Interestingly, each character on VIC's screen is independently selected as two-color or multicolor, allowing us to have a mixed screen. This is done in the color nybble table which sets each character's color. Try the following: Clear the screen and type the letter A in the upper left-hand corner. Now go to a new line and type POKE 38400,8. You'll see that the letter A has suddenly turned weird and multi-colored, but the rest of the screen is unchanged. Notice that we did not POKE the VIC chip, but an entirely different memory location that is keyed to the one screen address. To do the job properly, you'll need to define your own character pictures.

Location 36879 (Hex 900F). The last location in the VIC chip, but a busy one. Let's break it down into its three elements.

Divide the contents of this location by 16, and note the result as "Screen Background Color." Now take the remainder; if it's eight or more, subtract and note: Foreground/Background = ON. The remaining value of zero to seven can be labelled "Frame Color."

The Frame Color is a favorite of mine; it's an easy signal to the user of some situation I want to tell him about without affecting the contents of the screen itself. If there's a danger, an error, or a game explosion, I can flip the border to red with POKE 36879,26 and later restore it with POKE 36879,27. Another example: Rather than typing a PLEASE WAIT message, I might walk the border through a range of colors so that the user can tell something is happening.

Screen Background color can be a very nice psychological support. If you set up a system so that accounts receivable can be done on one background color and accounts payable on a different one, the user can be ";keyed" to recognize that he's in the right program. It's a little like decorating each floor of a building in a different color so that people won't get the wrong one. Try combinations such as POKE 36879, 155 and see how you like the effect.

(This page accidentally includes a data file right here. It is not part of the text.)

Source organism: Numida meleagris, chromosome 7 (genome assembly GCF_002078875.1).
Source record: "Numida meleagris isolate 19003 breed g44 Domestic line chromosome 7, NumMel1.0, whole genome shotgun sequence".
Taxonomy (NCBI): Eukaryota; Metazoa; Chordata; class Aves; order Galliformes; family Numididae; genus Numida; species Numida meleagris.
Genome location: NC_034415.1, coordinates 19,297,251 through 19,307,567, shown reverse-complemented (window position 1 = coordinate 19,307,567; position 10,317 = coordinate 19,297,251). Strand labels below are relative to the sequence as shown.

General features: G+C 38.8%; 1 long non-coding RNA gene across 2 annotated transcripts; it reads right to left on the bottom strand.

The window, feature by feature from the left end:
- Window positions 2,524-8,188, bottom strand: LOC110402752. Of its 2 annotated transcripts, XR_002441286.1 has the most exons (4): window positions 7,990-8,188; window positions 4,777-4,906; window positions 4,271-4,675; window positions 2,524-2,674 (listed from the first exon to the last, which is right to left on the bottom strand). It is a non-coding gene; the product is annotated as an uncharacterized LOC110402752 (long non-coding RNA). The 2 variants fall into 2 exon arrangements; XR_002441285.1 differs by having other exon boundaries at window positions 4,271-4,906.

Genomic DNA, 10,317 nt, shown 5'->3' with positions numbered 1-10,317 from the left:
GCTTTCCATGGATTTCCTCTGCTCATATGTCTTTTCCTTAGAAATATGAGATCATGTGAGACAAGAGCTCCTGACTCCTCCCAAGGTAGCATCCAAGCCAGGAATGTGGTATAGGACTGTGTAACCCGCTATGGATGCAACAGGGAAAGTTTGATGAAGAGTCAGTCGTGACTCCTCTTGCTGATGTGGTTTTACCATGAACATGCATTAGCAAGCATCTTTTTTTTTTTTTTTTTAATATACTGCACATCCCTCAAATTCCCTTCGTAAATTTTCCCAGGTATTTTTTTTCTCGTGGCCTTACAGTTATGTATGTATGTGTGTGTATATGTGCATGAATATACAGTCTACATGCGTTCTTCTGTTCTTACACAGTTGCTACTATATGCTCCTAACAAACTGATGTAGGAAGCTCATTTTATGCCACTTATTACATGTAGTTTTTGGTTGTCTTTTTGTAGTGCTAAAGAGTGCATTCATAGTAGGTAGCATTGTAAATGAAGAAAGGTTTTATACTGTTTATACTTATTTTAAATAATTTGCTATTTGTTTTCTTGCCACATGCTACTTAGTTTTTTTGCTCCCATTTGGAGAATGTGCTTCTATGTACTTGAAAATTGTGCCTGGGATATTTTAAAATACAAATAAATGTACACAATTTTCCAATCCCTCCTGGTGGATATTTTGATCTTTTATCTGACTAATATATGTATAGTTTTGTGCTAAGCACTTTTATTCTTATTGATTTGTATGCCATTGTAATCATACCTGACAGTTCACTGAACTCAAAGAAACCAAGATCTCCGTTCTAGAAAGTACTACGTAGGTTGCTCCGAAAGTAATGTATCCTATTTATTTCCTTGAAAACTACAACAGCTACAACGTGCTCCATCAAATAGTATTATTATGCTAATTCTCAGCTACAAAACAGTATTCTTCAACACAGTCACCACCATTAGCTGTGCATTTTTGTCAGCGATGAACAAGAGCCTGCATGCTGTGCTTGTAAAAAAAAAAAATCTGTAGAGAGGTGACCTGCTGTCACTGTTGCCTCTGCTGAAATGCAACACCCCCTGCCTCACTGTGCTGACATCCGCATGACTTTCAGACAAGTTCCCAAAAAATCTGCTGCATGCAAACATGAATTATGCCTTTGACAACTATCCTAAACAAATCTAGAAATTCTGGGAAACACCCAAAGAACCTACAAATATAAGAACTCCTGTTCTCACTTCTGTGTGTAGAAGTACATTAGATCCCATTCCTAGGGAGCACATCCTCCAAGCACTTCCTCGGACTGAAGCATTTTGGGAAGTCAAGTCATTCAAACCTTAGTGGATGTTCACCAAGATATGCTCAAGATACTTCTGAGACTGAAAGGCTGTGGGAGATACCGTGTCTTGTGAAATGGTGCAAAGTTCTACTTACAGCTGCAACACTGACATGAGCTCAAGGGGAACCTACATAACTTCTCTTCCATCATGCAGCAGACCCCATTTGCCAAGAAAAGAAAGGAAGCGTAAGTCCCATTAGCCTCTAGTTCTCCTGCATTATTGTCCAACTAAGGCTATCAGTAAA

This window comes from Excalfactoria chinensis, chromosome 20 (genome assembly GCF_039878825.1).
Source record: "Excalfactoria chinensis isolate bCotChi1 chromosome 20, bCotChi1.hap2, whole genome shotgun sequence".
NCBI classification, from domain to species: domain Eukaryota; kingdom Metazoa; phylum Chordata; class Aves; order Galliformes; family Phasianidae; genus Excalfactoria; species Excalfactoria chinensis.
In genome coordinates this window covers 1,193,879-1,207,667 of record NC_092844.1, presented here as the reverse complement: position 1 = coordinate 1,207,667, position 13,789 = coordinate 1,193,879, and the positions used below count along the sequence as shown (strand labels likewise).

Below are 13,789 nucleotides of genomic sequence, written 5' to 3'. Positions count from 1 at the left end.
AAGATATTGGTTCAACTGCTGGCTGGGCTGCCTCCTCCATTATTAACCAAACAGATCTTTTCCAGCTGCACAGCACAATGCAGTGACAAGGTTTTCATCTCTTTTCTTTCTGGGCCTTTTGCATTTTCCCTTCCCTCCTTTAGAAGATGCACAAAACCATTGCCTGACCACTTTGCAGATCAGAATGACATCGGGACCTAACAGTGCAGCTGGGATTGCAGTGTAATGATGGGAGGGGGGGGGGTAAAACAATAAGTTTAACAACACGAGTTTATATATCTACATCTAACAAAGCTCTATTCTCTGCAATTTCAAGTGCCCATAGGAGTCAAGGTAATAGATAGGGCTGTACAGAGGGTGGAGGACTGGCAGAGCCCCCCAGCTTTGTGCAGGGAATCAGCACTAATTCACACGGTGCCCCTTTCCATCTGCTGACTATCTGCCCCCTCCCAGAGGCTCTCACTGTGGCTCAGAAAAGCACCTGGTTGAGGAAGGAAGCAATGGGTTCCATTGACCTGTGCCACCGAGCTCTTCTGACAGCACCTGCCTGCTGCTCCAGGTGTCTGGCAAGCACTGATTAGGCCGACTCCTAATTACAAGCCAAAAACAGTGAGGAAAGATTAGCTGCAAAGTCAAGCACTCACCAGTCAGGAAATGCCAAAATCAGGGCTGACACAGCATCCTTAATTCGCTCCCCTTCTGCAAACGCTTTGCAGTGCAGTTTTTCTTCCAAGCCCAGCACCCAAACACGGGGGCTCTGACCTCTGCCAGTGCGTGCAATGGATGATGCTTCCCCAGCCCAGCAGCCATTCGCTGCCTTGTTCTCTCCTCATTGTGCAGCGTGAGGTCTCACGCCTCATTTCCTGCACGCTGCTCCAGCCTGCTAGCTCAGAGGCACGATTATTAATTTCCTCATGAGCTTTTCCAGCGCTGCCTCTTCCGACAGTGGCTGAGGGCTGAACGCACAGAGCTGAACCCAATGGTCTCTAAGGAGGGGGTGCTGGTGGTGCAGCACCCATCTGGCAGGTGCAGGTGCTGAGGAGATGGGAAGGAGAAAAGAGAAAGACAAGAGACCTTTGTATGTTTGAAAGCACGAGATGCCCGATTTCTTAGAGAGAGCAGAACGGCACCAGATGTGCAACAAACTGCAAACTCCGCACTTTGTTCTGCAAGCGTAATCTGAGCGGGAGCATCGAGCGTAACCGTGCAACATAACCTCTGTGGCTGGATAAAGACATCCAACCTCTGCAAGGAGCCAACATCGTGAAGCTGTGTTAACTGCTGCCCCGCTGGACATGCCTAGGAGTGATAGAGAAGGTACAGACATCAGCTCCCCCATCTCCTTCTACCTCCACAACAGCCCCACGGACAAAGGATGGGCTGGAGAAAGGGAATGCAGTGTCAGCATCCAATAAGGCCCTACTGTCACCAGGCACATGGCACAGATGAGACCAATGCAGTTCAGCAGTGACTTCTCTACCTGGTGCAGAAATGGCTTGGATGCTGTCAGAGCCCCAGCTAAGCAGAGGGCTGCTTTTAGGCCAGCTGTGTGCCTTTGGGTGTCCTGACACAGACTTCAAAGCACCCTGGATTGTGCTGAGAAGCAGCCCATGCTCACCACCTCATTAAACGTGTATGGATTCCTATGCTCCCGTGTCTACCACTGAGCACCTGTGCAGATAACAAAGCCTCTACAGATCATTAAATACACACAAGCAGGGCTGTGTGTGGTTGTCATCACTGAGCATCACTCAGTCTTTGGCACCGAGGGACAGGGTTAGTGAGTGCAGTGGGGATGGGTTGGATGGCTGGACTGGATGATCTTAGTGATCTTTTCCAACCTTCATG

Now for the Foreground/Background business. Normally (F/B = On) we know that we can type characters of many colors on a single color background. Sometimes, it can be very handy to do the opposite; in other words, we want to type single color characters on a background whose color may vary from character to character.

Try POKE 36879, 19. Now clear the screen and type a few characters. Change color and type some more. Do you see what's happening? You are changing the color of the background, not the color of the characters themselves.

By playing around with these locations, you can discover potential that you never knew existed. Once you know it's there, you can then exploit it for your own special effects.

There's a rich variety of controls and information available in the VIC chip. You may not need to use them all .. but isn't it fascinating to play around?

Copyright © 1982 Jim Butterfield

Table 1: VIC 6560 Chip